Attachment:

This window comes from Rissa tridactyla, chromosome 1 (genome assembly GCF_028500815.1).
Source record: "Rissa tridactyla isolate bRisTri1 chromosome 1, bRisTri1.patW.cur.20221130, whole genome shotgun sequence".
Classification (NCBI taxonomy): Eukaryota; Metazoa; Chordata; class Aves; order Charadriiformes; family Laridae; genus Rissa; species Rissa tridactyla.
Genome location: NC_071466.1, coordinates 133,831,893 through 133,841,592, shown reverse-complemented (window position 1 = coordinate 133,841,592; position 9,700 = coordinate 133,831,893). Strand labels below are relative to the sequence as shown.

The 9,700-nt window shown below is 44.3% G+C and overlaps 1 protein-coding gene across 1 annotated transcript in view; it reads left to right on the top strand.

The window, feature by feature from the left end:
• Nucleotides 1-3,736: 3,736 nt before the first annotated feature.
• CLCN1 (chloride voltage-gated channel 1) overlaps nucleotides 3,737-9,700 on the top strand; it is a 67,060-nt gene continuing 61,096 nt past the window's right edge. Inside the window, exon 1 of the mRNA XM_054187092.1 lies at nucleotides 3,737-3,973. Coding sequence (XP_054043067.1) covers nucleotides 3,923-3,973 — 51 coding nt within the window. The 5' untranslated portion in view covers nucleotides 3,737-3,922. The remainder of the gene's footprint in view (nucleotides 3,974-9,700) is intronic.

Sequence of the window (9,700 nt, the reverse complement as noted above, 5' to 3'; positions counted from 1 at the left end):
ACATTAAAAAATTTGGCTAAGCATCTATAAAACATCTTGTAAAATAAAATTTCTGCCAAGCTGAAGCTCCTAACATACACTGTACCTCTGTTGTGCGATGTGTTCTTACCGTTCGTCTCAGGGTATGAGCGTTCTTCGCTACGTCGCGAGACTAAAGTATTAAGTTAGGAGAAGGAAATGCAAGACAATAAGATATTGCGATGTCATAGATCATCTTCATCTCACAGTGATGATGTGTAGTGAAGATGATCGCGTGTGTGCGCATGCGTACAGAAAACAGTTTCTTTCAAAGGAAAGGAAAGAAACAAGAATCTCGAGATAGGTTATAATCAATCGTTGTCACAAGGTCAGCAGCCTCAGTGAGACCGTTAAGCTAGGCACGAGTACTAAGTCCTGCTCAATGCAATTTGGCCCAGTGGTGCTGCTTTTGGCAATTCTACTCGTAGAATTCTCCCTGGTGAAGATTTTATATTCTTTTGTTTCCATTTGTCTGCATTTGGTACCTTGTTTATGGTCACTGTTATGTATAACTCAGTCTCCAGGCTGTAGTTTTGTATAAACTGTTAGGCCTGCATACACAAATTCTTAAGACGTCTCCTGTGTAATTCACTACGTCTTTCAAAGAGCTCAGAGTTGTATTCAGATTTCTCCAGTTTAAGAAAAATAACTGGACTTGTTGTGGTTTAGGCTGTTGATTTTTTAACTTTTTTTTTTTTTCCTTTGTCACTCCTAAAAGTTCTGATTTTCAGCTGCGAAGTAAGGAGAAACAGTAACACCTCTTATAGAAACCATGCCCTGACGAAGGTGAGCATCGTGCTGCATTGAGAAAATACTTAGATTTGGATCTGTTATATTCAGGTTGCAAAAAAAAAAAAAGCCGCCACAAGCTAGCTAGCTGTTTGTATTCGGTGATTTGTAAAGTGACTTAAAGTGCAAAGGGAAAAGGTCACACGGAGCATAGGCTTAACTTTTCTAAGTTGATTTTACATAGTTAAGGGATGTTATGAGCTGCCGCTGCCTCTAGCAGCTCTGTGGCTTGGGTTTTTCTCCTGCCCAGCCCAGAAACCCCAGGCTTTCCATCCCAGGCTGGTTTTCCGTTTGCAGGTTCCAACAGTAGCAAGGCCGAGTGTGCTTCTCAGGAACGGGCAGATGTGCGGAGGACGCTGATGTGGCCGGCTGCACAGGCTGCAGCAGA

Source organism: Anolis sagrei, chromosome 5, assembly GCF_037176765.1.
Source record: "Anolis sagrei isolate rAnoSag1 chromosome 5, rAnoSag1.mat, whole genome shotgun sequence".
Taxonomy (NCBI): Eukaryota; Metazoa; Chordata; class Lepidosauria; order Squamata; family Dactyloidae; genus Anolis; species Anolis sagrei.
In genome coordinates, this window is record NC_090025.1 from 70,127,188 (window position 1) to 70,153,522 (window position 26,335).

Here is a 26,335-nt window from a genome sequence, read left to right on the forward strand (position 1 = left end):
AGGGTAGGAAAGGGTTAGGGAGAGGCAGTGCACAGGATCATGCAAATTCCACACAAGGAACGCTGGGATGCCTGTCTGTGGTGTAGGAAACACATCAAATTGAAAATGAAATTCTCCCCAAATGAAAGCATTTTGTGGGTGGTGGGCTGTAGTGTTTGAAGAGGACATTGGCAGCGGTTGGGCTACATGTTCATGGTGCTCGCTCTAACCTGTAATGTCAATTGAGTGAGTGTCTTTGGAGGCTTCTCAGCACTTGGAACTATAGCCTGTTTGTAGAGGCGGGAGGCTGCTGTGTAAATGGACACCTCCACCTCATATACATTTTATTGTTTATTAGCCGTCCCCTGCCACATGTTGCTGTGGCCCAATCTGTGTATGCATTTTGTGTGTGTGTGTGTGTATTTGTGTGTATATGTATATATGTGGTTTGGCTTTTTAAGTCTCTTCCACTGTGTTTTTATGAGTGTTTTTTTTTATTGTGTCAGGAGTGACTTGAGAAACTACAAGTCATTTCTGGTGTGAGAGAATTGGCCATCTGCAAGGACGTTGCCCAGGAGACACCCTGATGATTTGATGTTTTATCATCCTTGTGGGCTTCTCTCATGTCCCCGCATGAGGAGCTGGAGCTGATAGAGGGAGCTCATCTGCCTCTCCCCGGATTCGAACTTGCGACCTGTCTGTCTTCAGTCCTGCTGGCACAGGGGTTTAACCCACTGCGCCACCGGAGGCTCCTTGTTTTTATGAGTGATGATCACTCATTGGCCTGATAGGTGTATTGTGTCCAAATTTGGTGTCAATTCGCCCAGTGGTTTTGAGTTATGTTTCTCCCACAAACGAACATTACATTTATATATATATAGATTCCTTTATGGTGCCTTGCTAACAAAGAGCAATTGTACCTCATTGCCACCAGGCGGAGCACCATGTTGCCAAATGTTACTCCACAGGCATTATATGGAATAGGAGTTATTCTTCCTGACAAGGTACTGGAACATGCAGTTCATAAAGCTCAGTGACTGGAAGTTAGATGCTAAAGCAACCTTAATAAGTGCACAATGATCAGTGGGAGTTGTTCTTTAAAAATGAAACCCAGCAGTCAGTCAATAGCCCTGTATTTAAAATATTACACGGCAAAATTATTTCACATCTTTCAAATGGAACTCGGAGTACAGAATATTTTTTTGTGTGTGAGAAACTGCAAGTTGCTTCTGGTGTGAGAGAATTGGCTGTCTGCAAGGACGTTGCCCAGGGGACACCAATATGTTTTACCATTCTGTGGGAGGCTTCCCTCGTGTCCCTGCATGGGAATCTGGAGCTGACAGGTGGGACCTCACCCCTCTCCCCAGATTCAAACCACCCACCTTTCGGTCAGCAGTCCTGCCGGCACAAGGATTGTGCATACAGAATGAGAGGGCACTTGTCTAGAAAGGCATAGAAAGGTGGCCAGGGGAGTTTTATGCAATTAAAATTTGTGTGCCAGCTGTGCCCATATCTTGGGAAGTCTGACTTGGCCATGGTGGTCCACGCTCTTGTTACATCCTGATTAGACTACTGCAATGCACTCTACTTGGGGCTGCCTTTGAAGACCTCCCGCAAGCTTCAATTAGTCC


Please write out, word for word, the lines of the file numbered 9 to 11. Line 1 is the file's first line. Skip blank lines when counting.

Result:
Sequence of the window (9,700 nt, the reverse complement as noted above, 5' to 3'; positions counted from 1 at the left end):
ACATTAAAAAATTTGGCTAAGCATCTATAAAACATCTTGTAAAATAAAATTTCTGCCAAGCTGAAGCTCCTAACATACACTGTACCTCTGTTGTGCGATGTGTTCTTACCGTTCGTCTCAGGGTATGAGCGTTCTTCGCTACGTCGCGAGACTAAAGTATTAAGTTAGGAGAAGGAAATGCAAGACAATAAGATATTGCGATGTCATAGATCATCTTCATCTCACAGTGATGATGTGTAGTGAAGATGATCGCGTGTGTGCGCATGCGTACAGAAAACAGTTTCTTTCAAAGGAAAGGAAAGAAACAAGAATCTCGAGATAGGTTATAATCAATCGTTGTCACAAGGTCAGCAGCCTCAGTGAGACCGTTAAGCTAGGCACGAGTACTAAGTCCTGCTCAATGCAATTTGGCCCAGTGGTGCTGCTTTTGGCAATTCTACTCGTAGAATTCTCCCTGGTGAAGATTTTATATTCTTTTGTTTCCATTTGTCTGCATTTGGTACCTTGTTTATGGTCACTGTTATGTATAACTCAGTCTCCAGGCTGTAGTTTTGTATAAACTGTTAGGCCTGCATACACAAATTCTTAAGACGTCTCCTGTGTAATTCACTACGTCTTTCAAAGAGCTCAGAGTTGTATTCAGATTTCTCCAGTTTAAGAAAAATAACTGGACTTGTTGTGGTTTAGGCTGTTGATTTTTTAACTTTTTTTTTTTTTCCTTTGTCACTCCTAAAAGTTCTGATTTTCAGCTGCGAAGTAAGGAGAAACAGTAACACCTCTTATAGAAACCATGCCCTGACGAAGGTGAGCATCGTGCTGCATTGAGAAAATACTTAGATTTGGATCTGTTATATTCAGGTTGCAAAAAAAAAAAAAGCCGCCACAAGCTAGCTAGCTGTTTGTATTCGGTGATTTGTAAAGTGACTTAAAGTGCAAAGGGAAAAGGTCACACGGAGCATAGGCTTAACTTTTCTAAGTTGATTTTACATAGTTAAGGGATGTTATGAGCTGCCGCTGCCTCTAGCAGCTCTGTGGCTTGGGTTTTTCTCCTGCCCAGCCCAGAAACCCCAGGCTTTCCATCCCAGGCTGGTTTTCCGTTTGCAGGTTCCAACAGTAGCAAGGCCGAGTGTGCTTCTCAGGAACGGGCAGATGTGCGGAGGACGCTGATGTGGCCGGCTGCACAGGCTGCAGCAGA

Source organism: Anolis sagrei, chromosome 5, assembly GCF_037176765.1.